List of Jessica Jones characters
Jessica Jones is an American web television series created for Netflix by Melissa Rosenberg, based on the Marvel Comics character of the same name. It is set in the Marvel Cinematic Universe (MCU), sharing continuity with the films of the franchise, and is the second in a series of shows that will lead up to a Defenders crossover miniseries. The series stars Krysten Ritter as Jessica Jones, with Rachael Taylor, Eka Darville, and Carrie-Anne Moss also starring. They were joined by Mike Colter, Wil Traval, Erin Moriarty, and David Tennant for the first season, and J.R. Ramirez, Terry Chen, Leah Gibson and Janet McTeer for the second season. In addition to original characters, several characters from other Marvel Cinematic Universe television series and/or based on various Marvel properties also appear throughout the series.
- 1 Overview
- 2 Main characters
- 3 Recurring characters
- 3.1 Introduced in season one
- 3.2 Introduced in season two
- 4 Guest characters
- 5 See also
- 6 References
- 7 External links
|First||Season 1||Season 2||Season 3|
|Jessica Jones||Krysten Ritter||"AKA Ladies Night"||Main|
|Luke Cage||Mike Colter||Main||Does not appear|
|Trish Walker||Rachael Taylor||Main|
|Will Simpson||Wil Traval||"AKA It's Called Whiskey"||Main||Guest||Does not appear|
|Hope Shlottman||Erin Moriarty||"AKA Ladies Night"||Main||Does not appear|
|Malcolm Ducasse||Eka Darville||Main|
|Jeri Hogarth||Carrie-Anne Moss||Main|
|Kilgrave||David Tennant||Main||Guest||Does not appear|
|Oscar Arocho||J. R. Ramirez||"AKA Start at the Beginning"||Does not appear||Main||Does not appear|
|Pryce Cheng||Terry Chen||Does not appear||Main||Does not appear|
|Inez Green||Leah Gibson||"AKA God Help the Hobo"||Does not appear||Main||Does not appear|
|Alisa Jones||Miriam Shor||"AKA WWJD?"||Guest||Does not appear|
|Janet McTeer||"AKA Sole Survivor"||Does not appear||Main||Does not appear|
|Pam||Susie Abromeit||"AKA Ladies Night"||Recurring||Does not appear|
|Wendy Ross-Hogarth||Robin Weigert||Recurring||Does not appear|
|Nicole||Nichole Yannetty||Recurring||Guest||Does not appear|
|Ruben||Kieran Mulcare||"AKA Crush Syndrome"||Recurring||Does not appear|
|Oscar Clemons||Clarke Peters||Recurring||Does not appear|
|Robyn||Colby Minifie||Recurring||Does not appear|
|Clair||Danielle Ferland||"AKA 99 Friends"||Recurring||Does not appear|
|Emma||Gillian Glasco||Recurring||Does not appear|
|Jackson||Ryan Farrell||Recurring||Does not appear|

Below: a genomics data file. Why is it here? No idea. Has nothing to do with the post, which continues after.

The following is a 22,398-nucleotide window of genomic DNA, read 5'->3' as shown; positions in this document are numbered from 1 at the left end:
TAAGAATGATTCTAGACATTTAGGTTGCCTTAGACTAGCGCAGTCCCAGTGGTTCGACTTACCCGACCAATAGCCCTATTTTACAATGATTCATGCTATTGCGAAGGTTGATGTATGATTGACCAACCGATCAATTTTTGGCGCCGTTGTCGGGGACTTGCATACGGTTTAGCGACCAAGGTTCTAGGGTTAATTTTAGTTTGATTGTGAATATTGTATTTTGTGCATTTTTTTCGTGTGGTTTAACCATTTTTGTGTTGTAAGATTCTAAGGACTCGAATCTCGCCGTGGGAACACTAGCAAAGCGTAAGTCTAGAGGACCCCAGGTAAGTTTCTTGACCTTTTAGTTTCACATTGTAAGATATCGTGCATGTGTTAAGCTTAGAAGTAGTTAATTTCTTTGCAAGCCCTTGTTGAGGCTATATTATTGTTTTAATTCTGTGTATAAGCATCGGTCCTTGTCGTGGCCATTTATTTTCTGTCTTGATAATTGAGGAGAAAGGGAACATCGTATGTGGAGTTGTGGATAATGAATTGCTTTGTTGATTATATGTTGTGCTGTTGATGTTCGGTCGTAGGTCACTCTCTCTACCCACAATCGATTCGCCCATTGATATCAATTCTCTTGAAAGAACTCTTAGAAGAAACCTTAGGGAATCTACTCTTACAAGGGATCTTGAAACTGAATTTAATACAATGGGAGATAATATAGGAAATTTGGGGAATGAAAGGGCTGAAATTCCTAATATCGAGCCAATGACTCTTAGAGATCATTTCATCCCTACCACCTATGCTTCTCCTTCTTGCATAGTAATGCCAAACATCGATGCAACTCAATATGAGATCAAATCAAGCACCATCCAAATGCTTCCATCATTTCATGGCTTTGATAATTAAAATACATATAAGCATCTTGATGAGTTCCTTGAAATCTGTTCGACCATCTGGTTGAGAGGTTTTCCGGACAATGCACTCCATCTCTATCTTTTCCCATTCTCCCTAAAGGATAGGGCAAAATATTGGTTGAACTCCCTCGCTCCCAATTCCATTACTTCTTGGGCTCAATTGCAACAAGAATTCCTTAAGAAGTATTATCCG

|Donald||Paul Pryce||Recurring||Does not appear|
|Louise Thompson||Lisa Emery||Recurring||Does not appear|
|Dorothy Walker||Rebecca De Mornay||"AKA Top Shelf Perverts"||Guest||Recurring||Does not appear|
|Albert Thompson||Michael Siberry||"AKA WWJD?"||Recurring||Does not appear|
|Griffin Sinclair||Hal Ozsan||"AKA Start at the Beginning"||Does not appear||Recurring||Does not appear|
|Steven Benowitz||Maury Ginsberg||Does not appear||Recurring||Does not appear|
|Vido Arocho||Kevin Chacon||Does not appear||Recurring||Does not appear|
|Eddy Costa||John Ventimiglia||"AKA Freak Accident"||Does not appear||Recurring||Does not appear|
|Ruth Sunday||Lisa Tharps||Does not appear||Recurring||Does not appear|
|Karl Malus||Callum Keith Rennie||"AKA The Octopus"||Does not appear||Recurring||Does not appear|
|Shane Ryback||Eden Marryshow||"AKA Ain't We Got Fun"||Does not appear||Recurring||Does not appear|
Jessica Jones (portrayed by Krysten Ritter) is a former superhero with the abilities of superhuman strength and flight, suffering from post-traumatic stress disorder who opens her own detective agency, Alias Investigations.
By November 2014, Ritter, Alexandra Daddario, Teresa Palmer, Jessica De Gouw and Marin Ireland were being tested for the role of Jessica Jones, with Ritter having been auditioning since October and on the top of executive producer and showrunner Melissa Rosenberg's list for playing Jones, even when Rosenberg was earlier developing the series for ABC. The next month, Ritter was cast in the role. Ritter and Palmer had been the final candidates, with both auditioning opposite Mike Colter to test chemistry. Ritter stated that she read through Alias in preparation for the role and expressed delight in working with Rosenberg. On adapting the character from the comics, Jeph Loeb stated, "Jessica Jones [i]s based on a much more adult comic. The source material came that way. She has real problems with a number of things that she abuses! And we’re not shying away from that. There’s no tidying her up." Ritter called playing the character the "biggest acting challenge" in her career and praised the character development. She explained that when she was playing the character, she took "a lot from the comics because she’s so well-drawn. We have some lines that are pulled from the comics, but then the script—she’s as developed for television as she is in the comics". Ritter put on 10 pounds (4.5 kg) of muscle for the role and trained for two months before filming began. Elizabeth Cappuccino portrayed a young Jessica.